Hungarian Prime Minister Viktor Orban said Friday that countries in NATO cannot be counted on to take any real action to aid and defend Hungary in the event of a threat to the country’s national security.
Speaking in an interview with Kossuth state radio in Hungary, Orban said, “NATO will protect us when we are ready to defend ourselves. Anyone who thinks NATO will protect us is wrong.”
During the interview, Orban praised his country’s ability to reorganize its army since 2010, to the point where it had become able to protect itself and its allies. Despite Hungary’s military strength, Orban believes that the country should stay away from engaging in wars overseas.
He said it is not “Hungary’s job to sort out world politics,” adding that his priority remained towards the safety of Hungarian citizens.
Orban warned that western sanctions against Russia pose an “immediate danger” to the Hungarian economy, pointing out that they have already had an impact on the country, where energy prices are soaring. The country is already reeling from high inflation due to the COVID-19 pandemic.
“Sanctions have a price as it is a double-edged weapon, and we will pay this price in the short term,” he said, adding that it was “only the beginning of the crisis,” Reuters reported.
Orban said that the Hungarian government had to work to mitigate the direct damage caused by the sanctions against Russia.
“This is only the beginning of this crisis,” he said.
Orban is facing parliamentary elections on April 3, where he will seek a fourth consecutive term.
Much like other European countries, Hungary has followed through with sanctions against Russian banks, and withdrew the license of Sberbank unit after the European Central Bank ordered the closure of its parent company in Europe.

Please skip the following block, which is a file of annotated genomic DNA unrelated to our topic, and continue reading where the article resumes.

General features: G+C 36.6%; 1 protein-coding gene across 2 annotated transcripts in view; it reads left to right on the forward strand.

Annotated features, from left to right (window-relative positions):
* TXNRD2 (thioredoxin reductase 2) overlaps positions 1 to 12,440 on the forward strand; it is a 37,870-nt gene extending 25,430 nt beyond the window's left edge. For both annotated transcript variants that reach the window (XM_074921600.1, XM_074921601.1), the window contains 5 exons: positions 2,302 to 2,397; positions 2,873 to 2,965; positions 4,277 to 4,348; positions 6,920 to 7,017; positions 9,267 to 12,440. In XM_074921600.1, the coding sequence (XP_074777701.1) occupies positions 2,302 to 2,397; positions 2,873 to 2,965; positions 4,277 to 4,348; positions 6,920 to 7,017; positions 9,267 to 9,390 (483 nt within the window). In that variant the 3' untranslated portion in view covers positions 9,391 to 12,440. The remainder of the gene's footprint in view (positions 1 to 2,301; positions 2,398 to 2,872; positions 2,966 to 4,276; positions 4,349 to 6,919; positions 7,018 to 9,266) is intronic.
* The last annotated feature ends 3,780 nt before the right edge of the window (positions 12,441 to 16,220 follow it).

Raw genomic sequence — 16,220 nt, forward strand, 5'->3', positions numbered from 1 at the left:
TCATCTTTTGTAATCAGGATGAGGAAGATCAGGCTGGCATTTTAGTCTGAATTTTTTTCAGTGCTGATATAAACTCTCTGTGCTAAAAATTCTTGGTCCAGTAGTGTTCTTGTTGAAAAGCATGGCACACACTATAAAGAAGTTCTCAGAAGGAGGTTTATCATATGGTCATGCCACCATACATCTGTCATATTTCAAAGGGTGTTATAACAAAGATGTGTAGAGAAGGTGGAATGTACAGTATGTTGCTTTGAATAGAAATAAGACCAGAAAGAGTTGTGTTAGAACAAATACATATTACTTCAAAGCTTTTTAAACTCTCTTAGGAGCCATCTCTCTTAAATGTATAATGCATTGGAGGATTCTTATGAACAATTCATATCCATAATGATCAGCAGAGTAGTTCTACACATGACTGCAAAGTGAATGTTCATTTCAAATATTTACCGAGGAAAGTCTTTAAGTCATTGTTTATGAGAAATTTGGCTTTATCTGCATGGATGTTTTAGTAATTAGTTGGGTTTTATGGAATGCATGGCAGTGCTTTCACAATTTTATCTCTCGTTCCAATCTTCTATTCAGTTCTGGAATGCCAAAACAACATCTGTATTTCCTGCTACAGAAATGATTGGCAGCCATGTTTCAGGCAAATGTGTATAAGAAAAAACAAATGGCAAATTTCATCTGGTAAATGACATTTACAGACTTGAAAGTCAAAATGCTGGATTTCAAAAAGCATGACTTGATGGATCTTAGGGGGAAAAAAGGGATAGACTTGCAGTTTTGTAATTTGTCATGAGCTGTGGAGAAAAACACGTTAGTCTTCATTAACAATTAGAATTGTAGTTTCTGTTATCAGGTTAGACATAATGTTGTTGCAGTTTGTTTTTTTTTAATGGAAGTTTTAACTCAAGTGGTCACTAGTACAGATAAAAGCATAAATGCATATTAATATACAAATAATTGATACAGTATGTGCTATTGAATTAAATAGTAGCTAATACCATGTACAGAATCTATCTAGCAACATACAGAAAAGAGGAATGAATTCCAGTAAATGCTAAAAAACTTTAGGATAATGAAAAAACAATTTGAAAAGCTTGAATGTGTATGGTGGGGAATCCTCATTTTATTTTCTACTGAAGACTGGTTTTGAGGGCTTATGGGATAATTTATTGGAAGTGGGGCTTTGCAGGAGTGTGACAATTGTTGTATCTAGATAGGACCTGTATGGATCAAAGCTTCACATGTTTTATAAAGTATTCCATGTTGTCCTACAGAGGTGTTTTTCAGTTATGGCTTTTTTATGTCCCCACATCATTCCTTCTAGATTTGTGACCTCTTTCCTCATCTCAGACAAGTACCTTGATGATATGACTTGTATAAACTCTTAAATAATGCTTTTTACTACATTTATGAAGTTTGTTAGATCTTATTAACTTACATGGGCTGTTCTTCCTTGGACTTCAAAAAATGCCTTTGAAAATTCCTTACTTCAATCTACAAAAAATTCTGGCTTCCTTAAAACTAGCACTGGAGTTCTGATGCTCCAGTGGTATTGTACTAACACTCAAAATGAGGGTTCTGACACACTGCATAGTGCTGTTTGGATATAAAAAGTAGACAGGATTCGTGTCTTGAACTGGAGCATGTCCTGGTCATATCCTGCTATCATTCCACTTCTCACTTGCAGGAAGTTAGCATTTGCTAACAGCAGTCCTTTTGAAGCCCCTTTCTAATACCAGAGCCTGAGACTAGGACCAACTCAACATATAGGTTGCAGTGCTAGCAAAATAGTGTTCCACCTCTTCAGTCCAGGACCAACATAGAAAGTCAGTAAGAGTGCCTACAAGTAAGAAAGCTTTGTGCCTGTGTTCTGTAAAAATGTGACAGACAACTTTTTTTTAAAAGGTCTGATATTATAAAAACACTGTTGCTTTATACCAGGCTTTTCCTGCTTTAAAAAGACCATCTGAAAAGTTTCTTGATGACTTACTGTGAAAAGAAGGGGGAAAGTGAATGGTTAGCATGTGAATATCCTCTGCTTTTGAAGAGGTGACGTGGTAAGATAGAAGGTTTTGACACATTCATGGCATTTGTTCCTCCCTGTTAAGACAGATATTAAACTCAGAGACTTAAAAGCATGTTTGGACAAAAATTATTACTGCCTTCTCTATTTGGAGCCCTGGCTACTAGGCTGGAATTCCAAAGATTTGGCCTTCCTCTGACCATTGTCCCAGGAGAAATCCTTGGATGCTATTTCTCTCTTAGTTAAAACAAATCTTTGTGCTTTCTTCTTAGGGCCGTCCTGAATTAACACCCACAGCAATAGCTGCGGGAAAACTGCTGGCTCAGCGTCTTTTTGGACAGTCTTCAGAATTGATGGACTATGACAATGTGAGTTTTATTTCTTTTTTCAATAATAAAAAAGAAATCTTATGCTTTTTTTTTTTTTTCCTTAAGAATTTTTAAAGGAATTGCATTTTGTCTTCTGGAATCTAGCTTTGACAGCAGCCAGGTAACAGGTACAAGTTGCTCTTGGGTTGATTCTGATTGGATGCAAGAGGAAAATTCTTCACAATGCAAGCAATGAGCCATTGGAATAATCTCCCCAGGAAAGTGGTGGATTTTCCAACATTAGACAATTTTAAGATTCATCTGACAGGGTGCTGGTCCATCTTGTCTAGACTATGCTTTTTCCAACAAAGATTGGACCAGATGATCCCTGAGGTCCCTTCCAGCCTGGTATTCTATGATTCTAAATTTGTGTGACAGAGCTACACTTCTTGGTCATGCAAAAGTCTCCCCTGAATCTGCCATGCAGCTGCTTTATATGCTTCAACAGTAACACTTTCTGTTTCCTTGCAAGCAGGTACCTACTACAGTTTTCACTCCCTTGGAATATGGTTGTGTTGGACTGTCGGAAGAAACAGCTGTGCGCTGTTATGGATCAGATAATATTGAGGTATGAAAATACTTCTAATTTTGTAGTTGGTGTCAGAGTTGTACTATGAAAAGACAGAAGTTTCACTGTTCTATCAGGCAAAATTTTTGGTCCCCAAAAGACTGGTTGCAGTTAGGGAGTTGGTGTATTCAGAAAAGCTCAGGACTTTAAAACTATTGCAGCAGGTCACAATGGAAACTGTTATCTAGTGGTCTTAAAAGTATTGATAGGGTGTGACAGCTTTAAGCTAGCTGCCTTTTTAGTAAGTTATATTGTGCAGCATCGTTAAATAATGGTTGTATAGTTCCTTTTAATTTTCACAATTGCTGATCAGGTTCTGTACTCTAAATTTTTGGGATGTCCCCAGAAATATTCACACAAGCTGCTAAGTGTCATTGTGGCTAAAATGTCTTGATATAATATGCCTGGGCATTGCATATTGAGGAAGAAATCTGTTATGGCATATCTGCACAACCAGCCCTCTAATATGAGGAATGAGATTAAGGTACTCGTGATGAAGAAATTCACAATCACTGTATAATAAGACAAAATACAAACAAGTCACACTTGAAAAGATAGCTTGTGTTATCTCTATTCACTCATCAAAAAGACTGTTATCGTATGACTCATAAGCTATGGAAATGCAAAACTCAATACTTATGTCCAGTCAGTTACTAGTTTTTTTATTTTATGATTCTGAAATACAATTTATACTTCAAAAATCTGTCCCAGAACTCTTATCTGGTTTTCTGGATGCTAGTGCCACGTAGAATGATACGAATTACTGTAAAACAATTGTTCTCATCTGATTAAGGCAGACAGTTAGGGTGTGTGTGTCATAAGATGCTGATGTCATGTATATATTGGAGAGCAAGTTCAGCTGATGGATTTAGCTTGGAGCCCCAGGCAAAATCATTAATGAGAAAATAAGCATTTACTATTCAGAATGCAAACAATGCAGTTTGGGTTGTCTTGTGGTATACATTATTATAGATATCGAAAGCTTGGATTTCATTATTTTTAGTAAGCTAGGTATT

Orban also said surging energy prices across Europe would fuel additional inflation pressures that the central bank and the government would have to handle.
He said about 70%-80% of around 140,000 people who fled Ukraine and arrived in Hungary went on to other countries, but there were many who stay - and for whom Hungary would want to offer jobs.
"We have started talks with employers ... so that those who stay would get work," Orban said.
He said Hungary could offer accommodation and pay costs of refugees for three months - a benefit job seekers in Hungary get - but then they would have to take a job and somehow settle into Hungarians' lives.
The Hungarian economy, like its peers in Central Europe, has been struggling with a labour shortage and tens of thousands of Ukrainians had been working in Hungary already prior to the Russian invasion.